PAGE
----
I remember getting kitchen gravel stuck to the bottom of my cold little feet, after which mom would promptly sweep the floor. There was always this unforgettable scent of a mishmash of spices hanging in the air. To this day I revel in spices, and when I smell masala or cinnamon, onion salt or bay leaves, I am standing once again, three feet tall, in front of a large wood-paneled pantry door with its intriguing smells inviting me inside to investigate.
I remember my mom often had wrinkled and soft hands from washing many overwhelming piles of dishes. She and my dad fed a lot of mouths other than their children’s – hungry mouths, neglected mouths, the mouths of strangers that needed to be welcomed into a family. We always had guests at our table, young and old. I consider the hospitality of my parents a rich inheritance.
I remember mom’s distinctive washing style, the blue terry cloth dunked in soapy water, water that was always far too hot for my little-girl hands. That toleration for hot water was like a superpower to me, a necessary one that only moms possessed. After all, you cannot clean properly without hot water. I figured someday this superpower would be bestowed on me as well, and it became a milestone to look forward to, not unlike enjoying the taste of wine or drinking black coffee with breakfast. I still can’t handle hot water to this day though. Wine and black coffee on the other hand…
After mom did the dishes it was time to tackle the countertops. She moved gracefully and fastidiously along, once in a while being interrupted by my sister and I bickering and needing her to put on her town sheriff hat, or my youngest sister moving in for a snuggle and asking for a snack. The best snack was a peeled and cut up apple. Mom would take a paring knife and move the apple round and round, the peel falling onto the cutting board – a spiralling work of art. She always took time to peel them for us. Always. There’s something so incredibly loving about that.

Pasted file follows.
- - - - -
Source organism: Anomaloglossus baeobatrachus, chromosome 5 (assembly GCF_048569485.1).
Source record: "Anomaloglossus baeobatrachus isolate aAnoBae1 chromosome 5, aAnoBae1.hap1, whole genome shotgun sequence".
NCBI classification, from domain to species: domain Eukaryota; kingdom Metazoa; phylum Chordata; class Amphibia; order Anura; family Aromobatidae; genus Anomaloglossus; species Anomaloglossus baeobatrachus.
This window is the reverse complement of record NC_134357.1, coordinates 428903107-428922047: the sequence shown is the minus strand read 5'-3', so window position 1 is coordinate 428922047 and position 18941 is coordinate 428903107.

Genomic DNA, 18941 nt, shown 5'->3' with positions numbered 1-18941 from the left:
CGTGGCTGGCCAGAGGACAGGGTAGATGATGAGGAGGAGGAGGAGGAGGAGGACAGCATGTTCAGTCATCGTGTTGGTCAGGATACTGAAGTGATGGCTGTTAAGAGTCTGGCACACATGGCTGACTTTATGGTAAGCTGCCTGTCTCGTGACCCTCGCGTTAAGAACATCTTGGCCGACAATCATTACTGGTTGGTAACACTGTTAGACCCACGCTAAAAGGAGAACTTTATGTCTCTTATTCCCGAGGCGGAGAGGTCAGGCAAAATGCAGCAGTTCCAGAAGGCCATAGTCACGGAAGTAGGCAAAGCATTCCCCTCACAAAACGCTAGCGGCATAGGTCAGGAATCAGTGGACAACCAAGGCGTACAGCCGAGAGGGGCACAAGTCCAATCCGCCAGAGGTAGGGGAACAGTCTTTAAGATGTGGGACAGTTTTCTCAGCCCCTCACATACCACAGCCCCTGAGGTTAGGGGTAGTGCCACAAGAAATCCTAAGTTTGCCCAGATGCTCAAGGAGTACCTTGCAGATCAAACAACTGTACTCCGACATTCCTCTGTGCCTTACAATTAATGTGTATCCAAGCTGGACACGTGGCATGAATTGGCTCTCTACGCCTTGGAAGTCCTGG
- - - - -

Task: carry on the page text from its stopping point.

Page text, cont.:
I learned to clean from my mother. I watched her carefully, closely, something we often do without realizing when we are children – something children often do without us realizing when we are adults. For instance, there were the globs of dried up raspberry jam around the toaster and the miscellaneous bits of kitchen debris trapped in the crevasses of the scarred wooden cutting board. She would always pay careful attention to these, getting every last crumb, seed, flake, and offending morsel, rinsing them all down the sink or into a pot of soapy water.
Counters are a kind of unofficial record keeping device, a possibly embarrassing indicator of when you last cleaned your kitchen. For instance, today when I was cleaning mine there were little flecks of parsley stuck on the cloth, and that would take me back to last Saturday evening when I made a beautiful Tuscan pasta with a parsley garnish. Right, four days ago. Phewf! That’s not so bad. I wonder how far our counters took mom back? Well, I hope she took it in stride.
I don’t think she cried or stilled herself often enough. Sometimes I’m not sure I do either, although mom oftentimes reminds me that I should, knowing what happens to a woman when she continually neglects her heart – even just to get the cleaning done.
I am cleaning my own kitchen today, a simple act which has ushered me into this delicate and nostalgic moment, this memory of my kitchen origins. It’s mysterious and beautiful when we become enfolded by memories such as these, as if God is saying “Look, listen, remember, and be grateful”. I am so grateful for my mom, for her tireless acts of service toward her family. For teaching me how to thoroughly clean a kitchen. For showing me how to live, in the mess of life, with an open heart.
Spray with a good cleanser, dunk cloth in hot soapy water, make sure you get into the corners, wash down the cupboards, spot clean the coffee splashes on the coffee maker, the sticky collection on the toaster buttons, the streaking of dried liquid on the glass of the oven, and don’t forget about the miscellaneous bits of kitchen debris trapped in the crevasses of your scarred wooden cutting board.
Right, then. Away they go down the sink.